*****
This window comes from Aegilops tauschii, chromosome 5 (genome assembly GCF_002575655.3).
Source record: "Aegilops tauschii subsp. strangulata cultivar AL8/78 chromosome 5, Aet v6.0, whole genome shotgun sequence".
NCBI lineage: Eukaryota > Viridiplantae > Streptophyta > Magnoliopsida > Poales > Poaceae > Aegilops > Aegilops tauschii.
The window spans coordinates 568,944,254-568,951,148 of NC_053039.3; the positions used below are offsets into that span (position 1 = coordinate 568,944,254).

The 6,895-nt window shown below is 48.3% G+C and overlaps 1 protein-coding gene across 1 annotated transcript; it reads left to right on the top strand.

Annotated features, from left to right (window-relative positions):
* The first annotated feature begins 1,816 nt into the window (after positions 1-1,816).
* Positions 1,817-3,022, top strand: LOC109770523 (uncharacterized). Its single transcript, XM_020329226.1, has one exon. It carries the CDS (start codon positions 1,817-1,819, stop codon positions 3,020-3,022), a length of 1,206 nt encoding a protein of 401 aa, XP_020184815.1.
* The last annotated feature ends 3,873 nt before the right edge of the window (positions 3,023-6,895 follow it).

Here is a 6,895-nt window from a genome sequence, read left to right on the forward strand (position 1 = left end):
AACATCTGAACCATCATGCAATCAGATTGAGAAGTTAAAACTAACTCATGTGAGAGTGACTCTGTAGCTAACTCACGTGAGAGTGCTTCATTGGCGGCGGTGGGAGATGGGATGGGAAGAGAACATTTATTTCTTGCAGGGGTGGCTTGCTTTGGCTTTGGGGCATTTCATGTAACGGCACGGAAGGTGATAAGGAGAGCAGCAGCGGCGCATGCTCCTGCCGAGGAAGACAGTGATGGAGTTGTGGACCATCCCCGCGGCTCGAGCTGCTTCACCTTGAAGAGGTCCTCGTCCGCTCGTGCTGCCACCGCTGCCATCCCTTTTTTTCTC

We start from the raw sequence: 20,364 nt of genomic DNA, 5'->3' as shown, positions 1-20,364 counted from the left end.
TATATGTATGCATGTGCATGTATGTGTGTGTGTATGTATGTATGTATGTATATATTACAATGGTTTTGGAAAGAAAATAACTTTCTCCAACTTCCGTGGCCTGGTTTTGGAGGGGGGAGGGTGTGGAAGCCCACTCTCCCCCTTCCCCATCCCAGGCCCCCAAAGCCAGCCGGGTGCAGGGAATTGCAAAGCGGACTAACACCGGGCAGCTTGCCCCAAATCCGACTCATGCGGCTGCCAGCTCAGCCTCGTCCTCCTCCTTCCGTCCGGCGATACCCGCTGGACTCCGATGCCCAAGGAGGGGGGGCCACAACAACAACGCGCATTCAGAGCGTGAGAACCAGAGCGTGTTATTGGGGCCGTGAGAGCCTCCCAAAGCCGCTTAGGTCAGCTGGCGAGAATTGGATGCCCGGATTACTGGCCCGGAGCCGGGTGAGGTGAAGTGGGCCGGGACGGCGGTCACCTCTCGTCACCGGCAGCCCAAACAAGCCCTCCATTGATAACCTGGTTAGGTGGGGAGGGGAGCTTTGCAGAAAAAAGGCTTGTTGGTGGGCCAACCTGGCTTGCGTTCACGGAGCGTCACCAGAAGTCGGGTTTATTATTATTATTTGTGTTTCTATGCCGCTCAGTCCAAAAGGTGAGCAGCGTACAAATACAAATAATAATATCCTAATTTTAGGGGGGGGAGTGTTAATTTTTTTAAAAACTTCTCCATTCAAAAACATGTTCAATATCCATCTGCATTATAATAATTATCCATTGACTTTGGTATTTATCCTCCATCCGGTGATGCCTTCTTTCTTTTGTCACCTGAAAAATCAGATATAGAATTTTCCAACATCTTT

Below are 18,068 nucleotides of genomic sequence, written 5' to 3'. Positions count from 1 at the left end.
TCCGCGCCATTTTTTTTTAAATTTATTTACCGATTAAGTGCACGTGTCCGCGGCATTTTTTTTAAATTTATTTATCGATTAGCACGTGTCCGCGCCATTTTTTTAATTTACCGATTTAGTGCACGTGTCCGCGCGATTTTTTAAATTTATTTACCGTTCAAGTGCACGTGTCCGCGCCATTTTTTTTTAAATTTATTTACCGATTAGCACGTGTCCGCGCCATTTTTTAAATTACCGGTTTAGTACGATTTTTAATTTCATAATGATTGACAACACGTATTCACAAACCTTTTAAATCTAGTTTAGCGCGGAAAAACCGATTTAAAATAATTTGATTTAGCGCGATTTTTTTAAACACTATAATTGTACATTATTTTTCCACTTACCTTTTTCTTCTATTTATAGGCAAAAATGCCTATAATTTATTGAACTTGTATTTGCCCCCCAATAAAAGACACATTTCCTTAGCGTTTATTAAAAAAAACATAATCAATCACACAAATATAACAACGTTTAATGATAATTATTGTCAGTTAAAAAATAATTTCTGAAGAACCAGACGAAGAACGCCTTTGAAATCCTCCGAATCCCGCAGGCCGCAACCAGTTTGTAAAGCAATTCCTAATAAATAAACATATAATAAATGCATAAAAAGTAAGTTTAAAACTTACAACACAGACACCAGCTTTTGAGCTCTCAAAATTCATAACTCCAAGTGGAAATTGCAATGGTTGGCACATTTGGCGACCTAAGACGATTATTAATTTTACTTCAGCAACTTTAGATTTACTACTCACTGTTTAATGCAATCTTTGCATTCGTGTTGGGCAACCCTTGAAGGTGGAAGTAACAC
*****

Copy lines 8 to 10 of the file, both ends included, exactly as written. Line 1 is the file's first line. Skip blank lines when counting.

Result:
* Positions 1,817-3,022, top strand: LOC109770523 (uncharacterized). Its single transcript, XM_020329226.1, has one exon. It carries the CDS (start codon positions 1,817-1,819, stop codon positions 3,020-3,022), a length of 1,206 nt encoding a protein of 401 aa, XP_020184815.1.
* The last annotated feature ends 3,873 nt before the right edge of the window (positions 3,023-6,895 follow it).

Here is a 6,895-nt window from a genome sequence, read left to right on the forward strand (position 1 = left end):